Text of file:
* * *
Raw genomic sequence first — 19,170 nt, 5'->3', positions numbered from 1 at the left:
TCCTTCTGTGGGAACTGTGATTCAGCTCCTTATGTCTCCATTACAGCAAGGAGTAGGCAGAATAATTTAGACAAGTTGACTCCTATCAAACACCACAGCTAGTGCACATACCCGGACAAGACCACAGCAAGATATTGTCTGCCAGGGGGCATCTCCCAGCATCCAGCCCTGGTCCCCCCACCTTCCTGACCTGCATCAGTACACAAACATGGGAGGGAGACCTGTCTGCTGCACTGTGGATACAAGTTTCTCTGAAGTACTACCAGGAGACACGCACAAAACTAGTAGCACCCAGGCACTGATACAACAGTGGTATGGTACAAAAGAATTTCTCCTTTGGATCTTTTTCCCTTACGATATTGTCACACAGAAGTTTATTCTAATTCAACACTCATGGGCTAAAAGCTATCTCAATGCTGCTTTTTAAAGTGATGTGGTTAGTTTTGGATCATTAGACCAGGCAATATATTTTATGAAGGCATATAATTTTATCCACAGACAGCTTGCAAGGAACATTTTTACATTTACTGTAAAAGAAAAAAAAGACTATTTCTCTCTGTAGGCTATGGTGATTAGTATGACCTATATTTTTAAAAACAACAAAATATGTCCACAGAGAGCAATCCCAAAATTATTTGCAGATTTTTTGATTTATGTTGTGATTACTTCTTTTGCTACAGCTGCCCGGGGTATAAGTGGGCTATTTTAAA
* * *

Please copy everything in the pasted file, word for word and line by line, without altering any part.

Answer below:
Raw genomic sequence first — 19,170 nt, 5'->3', positions numbered from 1 at the left:
TCCTTCTGTGGGAACTGTGATTCAGCTCCTTATGTCTCCATTACAGCAAGGAGTAGGCAGAATAATTTAGACAAGTTGACTCCTATCAAACACCACAGCTAGTGCACATACCCGGACAAGACCACAGCAAGATATTGTCTGCCAGGGGGCATCTCCCAGCATCCAGCCCTGGTCCCCCCACCTTCCTGACCTGCATCAGTACACAAACATGGGAGGGAGACCTGTCTGCTGCACTGTGGATACAAGTTTCTCTGAAGTACTACCAGGAGACACGCACAAAACTAGTAGCACCCAGGCACTGATACAACAGTGGTATGGTACAAAAGAATTTCTCCTTTGGATCTTTTTCCCTTACGATATTGTCACACAGAAGTTTATTCTAATTCAACACTCATGGGCTAAAAGCTATCTCAATGCTGCTTTTTAAAGTGATGTGGTTAGTTTTGGATCATTAGACCAGGCAATATATTTTATGAAGGCATATAATTTTATCCACAGACAGCTTGCAAGGAACATTTTTACATTTACTGTAAAAGAAAAAAAAGACTATTTCTCTCTGTAGGCTATGGTGATTAGTATGACCTATATTTTTAAAAACAACAAAATATGTCCACAGAGAGCAATCCCAAAATTATTTGCAGATTTTTTGATTTATGTTGTGATTACTTCTTTTGCTACAGCTGCCCGGGGTATAAGTGGGCTATTTTAAA